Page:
In August 2006, the band released a remake of "Marching To the Heartbeats" from Somewhere Along the Highway entitled "Heartbeats" solely on the internet community MySpace. The song was available for download for a few days and was later removed. The point was to see if the song would be "kept alive" by file sharing, as well as being a statement against the conservative music industry, according to drummer Anders Teglund.
To achieve the sound, the album's initial tracking took place over seven days in an octagonal, wooden barn surrounded by what the band described as "Blair Witch" scenery close to the band's hometown of Umeå in northern Sweden. According to Magnus Lindberg, the band's drummer, the remote location coupled with the spotting of "Wicca witch women dancing in the woods" and the actual acoustics of the barn itself all contributed towards creating the perfect ambience to lay down the basic tracks which were done primarily live, as a unit. It has "a less polished sound - not as produced as Salvation - definitively a more rough sound." They had a relatively low budget and little time to record the album in comparison with the painstakingly produced Salvation; a press release advised listeners to "expect a raw and unpolished album".
The album was released on April 24, 2006. Also printed were 8000 copies of a limited edition digipack with an alternate sleeve, as well as a two-disc vinyl edition, of which only 1000 were made. The band recorded and made available covers of Smashing Pumpkins' "Bodies", as well as Unbroken's "Recluse" during the album's promotion and subsequent tour of Europe and the UK. They were also limited edition; 1500 copies were shipped to indie stores across the UK, which were subsequently given away free. A further 500 copies were sold during April and May's European tour.
A video was shot for "Back to Chapel Town", directed by band member Johannes Persson. It was shot over a period of five days, and the concept, according to Persson, is that of "a man waking up in a world he doesn't know, he knows nothing of his past or where he is, people treat him like air or are very suspicious of him".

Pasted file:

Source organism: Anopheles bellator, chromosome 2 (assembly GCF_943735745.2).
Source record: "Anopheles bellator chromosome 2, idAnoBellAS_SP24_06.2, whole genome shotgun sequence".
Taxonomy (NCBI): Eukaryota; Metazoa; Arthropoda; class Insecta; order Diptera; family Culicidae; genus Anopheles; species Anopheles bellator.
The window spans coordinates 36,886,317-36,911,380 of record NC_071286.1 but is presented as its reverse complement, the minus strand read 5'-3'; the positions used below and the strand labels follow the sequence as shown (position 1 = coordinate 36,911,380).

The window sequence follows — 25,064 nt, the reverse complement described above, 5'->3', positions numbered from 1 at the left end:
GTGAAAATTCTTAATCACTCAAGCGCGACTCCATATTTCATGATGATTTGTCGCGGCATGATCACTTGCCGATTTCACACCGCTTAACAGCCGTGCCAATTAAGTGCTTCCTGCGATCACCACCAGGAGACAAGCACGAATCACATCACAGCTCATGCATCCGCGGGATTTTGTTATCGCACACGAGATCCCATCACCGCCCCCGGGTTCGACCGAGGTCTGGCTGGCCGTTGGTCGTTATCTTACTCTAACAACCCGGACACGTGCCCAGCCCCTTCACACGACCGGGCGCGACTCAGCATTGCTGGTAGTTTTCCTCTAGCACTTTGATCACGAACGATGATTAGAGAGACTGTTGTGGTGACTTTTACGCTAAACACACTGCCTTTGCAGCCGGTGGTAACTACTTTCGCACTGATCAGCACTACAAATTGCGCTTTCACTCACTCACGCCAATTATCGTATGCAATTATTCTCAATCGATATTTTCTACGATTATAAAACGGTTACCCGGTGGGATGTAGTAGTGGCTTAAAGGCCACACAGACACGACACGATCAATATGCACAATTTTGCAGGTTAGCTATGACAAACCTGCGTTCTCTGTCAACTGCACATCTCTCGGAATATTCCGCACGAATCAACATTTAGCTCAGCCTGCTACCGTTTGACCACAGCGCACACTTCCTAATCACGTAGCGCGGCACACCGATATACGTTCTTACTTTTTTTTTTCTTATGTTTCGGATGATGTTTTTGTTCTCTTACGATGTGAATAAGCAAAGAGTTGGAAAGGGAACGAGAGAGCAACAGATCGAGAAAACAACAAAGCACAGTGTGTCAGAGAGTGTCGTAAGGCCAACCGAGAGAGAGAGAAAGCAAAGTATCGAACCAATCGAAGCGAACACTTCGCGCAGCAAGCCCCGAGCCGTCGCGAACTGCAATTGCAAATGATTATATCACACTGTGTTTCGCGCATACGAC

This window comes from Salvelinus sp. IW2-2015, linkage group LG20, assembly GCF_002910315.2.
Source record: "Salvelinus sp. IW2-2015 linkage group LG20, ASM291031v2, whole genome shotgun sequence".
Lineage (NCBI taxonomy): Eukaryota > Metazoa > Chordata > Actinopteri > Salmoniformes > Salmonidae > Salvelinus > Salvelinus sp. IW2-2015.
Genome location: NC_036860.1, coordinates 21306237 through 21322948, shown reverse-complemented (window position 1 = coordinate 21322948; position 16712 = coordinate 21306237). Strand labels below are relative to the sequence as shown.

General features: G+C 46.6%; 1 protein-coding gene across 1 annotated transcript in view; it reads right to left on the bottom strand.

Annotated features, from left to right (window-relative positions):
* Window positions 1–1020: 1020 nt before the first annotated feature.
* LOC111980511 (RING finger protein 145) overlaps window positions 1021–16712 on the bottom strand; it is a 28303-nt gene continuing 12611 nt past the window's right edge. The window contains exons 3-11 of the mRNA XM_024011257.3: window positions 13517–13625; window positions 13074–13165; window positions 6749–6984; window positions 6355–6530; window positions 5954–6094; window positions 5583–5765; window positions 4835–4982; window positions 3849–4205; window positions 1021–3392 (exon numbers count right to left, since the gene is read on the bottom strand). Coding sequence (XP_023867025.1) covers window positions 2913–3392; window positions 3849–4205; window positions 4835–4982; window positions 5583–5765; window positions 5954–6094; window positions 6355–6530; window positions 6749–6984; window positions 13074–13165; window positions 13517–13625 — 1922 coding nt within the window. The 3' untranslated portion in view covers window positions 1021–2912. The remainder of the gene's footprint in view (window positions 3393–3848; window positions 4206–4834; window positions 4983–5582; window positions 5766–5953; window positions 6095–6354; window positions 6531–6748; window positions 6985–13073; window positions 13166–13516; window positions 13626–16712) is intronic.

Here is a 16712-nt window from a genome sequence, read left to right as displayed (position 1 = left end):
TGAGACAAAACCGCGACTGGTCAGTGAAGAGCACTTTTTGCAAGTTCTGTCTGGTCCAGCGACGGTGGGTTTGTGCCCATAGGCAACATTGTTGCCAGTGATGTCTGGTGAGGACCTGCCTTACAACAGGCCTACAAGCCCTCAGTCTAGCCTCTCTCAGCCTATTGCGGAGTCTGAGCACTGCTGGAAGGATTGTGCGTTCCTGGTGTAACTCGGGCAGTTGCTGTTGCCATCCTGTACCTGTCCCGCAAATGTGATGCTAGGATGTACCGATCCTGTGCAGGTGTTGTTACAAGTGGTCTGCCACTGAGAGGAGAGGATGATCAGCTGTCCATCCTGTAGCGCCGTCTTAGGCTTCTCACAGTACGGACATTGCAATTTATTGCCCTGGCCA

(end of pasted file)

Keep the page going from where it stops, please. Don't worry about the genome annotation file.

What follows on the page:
Cult of Luna albums tend to focus on a theme; guitarist Erik Olofsson states in an interview that this release focuses on "Male loneliness - [he] was very inspired by a book by J.M. Coetzee [Life & Times of Michael K] about a man in South Africa with a hare lip. [The character] escapes from everything and lives off the earth eating only pumpkins. Johannes [Persson] had similar ideas for the lyrics about loneliness, it all has a kind of countryside vibe to it." This is a step away from the overarching concerns of previous albums; previous works have been macroscopic, existentialist, vitriolically political statements. In relation to previous themes, male loneliness is a highly personal subject.
Writing for Decibel, Andrew Bonazelli posited that the album "finally exceeded the American post-metal standard", after "early efforts Cult of Luna and The Beyond mirrored the aggro facet of the Neur-Isis template, and 2004's Salvation practically suffocated on its own infatuation with sustained tension, Highway makes its points straight away, evoking a rich gamut of bad moods, then marching purposefully toward the gray at the end of the tunnel. He praises it as "far and away their most original and gripping effort", and complements the timing of the release being before that of contemporaries Isis' In the Absence of Truth, citing it as a reason that "nobody's going to call copycat".
It placed fifth in Decibel's top albums of 2006, as well as it being awarded the best rock/metal album of the year at the P3 Gold awards in Gothenburg, Sweden. The only region in which it charted was Sweden, where it peaked at number 59 on 2006-05-04.